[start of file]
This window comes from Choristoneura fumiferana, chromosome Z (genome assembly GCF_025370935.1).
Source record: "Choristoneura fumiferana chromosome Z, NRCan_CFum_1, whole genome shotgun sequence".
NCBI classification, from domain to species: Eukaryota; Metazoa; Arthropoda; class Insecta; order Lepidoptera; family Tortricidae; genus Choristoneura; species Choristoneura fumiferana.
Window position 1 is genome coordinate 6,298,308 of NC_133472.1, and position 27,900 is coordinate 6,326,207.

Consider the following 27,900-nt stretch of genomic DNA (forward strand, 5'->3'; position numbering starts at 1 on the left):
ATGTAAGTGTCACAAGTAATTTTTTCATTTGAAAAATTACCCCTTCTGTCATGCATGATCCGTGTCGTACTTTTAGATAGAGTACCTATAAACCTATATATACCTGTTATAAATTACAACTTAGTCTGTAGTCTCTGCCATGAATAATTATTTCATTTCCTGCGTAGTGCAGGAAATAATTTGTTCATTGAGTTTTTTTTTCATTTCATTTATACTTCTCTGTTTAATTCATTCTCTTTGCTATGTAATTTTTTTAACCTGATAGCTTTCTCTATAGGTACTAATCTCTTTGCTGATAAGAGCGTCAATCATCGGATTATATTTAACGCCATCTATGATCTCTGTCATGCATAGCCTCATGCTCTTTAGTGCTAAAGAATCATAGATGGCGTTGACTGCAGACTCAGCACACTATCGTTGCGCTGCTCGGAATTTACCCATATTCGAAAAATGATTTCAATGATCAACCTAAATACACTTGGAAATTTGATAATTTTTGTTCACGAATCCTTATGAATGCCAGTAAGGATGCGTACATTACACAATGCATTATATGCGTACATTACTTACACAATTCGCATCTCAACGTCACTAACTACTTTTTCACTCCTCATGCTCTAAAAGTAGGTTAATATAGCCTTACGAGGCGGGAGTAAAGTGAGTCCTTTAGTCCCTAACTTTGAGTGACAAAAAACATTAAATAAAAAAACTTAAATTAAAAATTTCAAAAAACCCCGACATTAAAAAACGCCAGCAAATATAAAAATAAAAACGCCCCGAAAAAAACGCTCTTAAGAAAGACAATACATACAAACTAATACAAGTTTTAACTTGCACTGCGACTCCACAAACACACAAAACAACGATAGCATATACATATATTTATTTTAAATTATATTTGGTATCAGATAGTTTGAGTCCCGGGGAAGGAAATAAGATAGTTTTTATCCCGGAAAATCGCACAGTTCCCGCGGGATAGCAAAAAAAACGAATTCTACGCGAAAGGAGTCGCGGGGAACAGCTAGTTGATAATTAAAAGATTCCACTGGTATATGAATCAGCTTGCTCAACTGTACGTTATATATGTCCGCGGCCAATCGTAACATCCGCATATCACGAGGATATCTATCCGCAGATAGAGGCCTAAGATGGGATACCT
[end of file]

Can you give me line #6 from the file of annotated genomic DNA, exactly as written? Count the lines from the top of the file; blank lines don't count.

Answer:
ATGTAAGTGTCACAAGTAATTTTTTCATTTGAAAAATTACCCCTTCTGTCATGCATGATCCGTGTCGTACTTTTAGATAGAGTACCTATAAACCTATATATACCTGTTATAAATTACAACTTAGTCTGTAGTCTCTGCCATGAATAATTATTTCATTTCCTGCGTAGTGCAGGAAATAATTTGTTCATTGAGTTTTTTTTTCATTTCATTTATACTTCTCTGTTTAATTCATTCTCTTTGCTATGTAATTTTTTTAACCTGATAGCTTTCTCTATAGGTACTAATCTCTTTGCTGATAAGAGCGTCAATCATCGGATTATATTTAACGCCATCTATGATCTCTGTCATGCATAGCCTCATGCTCTTTAGTGCTAAAGAATCATAGATGGCGTTGACTGCAGACTCAGCACACTATCGTTGCGCTGCTCGGAATTTACCCATATTCGAAAAATGATTTCAATGATCAACCTAAATACACTTGGAAATTTGATAATTTTTGTTCACGAATCCTTATGAATGCCAGTAAGGATGCGTACATTACACAATGCATTATATGCGTACATTACTTACACAATTCGCATCTCAACGTCACTAACTACTTTTTCACTCCTCATGCTCTAAAAGTAGGTTAATATAGCCTTACGAGGCGGGAGTAAAGTGAGTCCTTTAGTCCCTAACTTTGAGTGACAAAAAACATTAAATAAAAAAACTTAAATTAAAAATTTCAAAAAACCCCGACATTAAAAAACGCCAGCAAATATAAAAATAAAAACGCCCCGAAAAAAACGCTCTTAAGAAAGACAATACATACAAACTAATACAAGTTTTAACTTGCACTGCGACTCCACAAACACACAAAACAACGATAGCATATACATATATTTATTTTAAATTATATTTGGTATCAGATAGTTTGAGTCCCGGGGAAGGAAATAAGATAGTTTTTATCCCGGAAAATCGCACAGTTCCCGCGGGATAGCAAAAAAAACGAATTCTACGCGAAAGGAGTCGCGGGGAACAGCTAGTTGATAATTAAAAGATTCCACTGGTATATGAATCAGCTTGCTCAACTGTACGTTATATATGTCCGCGGCCAATCGTAACATCCGCATATCACGAGGATATCTATCCGCAGATAGAGGCCTAAGATGGGATACCT